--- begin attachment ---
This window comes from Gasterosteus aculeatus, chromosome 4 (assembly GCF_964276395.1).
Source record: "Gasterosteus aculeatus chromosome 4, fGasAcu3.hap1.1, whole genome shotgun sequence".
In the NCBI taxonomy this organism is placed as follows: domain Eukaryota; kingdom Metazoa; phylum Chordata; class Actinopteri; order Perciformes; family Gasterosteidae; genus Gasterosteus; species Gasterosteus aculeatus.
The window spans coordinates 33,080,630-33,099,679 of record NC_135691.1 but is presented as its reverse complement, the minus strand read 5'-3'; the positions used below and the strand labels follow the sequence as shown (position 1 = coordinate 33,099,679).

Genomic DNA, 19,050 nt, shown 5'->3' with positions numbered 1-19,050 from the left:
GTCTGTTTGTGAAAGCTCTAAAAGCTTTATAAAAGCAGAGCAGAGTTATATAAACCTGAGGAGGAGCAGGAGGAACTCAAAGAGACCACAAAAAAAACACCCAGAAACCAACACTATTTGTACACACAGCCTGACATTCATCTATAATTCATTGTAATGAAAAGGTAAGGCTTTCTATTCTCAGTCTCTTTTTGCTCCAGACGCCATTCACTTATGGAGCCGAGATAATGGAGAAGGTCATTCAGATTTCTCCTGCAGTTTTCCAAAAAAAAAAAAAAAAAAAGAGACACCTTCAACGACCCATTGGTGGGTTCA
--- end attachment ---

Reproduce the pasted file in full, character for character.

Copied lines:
This window comes from Gasterosteus aculeatus, chromosome 4 (assembly GCF_964276395.1).
Source record: "Gasterosteus aculeatus chromosome 4, fGasAcu3.hap1.1, whole genome shotgun sequence".
In the NCBI taxonomy this organism is placed as follows: domain Eukaryota; kingdom Metazoa; phylum Chordata; class Actinopteri; order Perciformes; family Gasterosteidae; genus Gasterosteus; species Gasterosteus aculeatus.
The window spans coordinates 33,080,630-33,099,679 of record NC_135691.1 but is presented as its reverse complement, the minus strand read 5'-3'; the positions used below and the strand labels follow the sequence as shown (position 1 = coordinate 33,099,679).

Genomic DNA, 19,050 nt, shown 5'->3' with positions numbered 1-19,050 from the left:
GTCTGTTTGTGAAAGCTCTAAAAGCTTTATAAAAGCAGAGCAGAGTTATATAAACCTGAGGAGGAGCAGGAGGAACTCAAAGAGACCACAAAAAAAACACCCAGAAACCAACACTATTTGTACACACAGCCTGACATTCATCTATAATTCATTGTAATGAAAAGGTAAGGCTTTCTATTCTCAGTCTCTTTTTGCTCCAGACGCCATTCACTTATGGAGCCGAGATAATGGAGAAGGTCATTCAGATTTCTCCTGCAGTTTTCCAAAAAAAAAAAAAAAAAAAGAGACACCTTCAACGACCCATTGGTGGGTTCA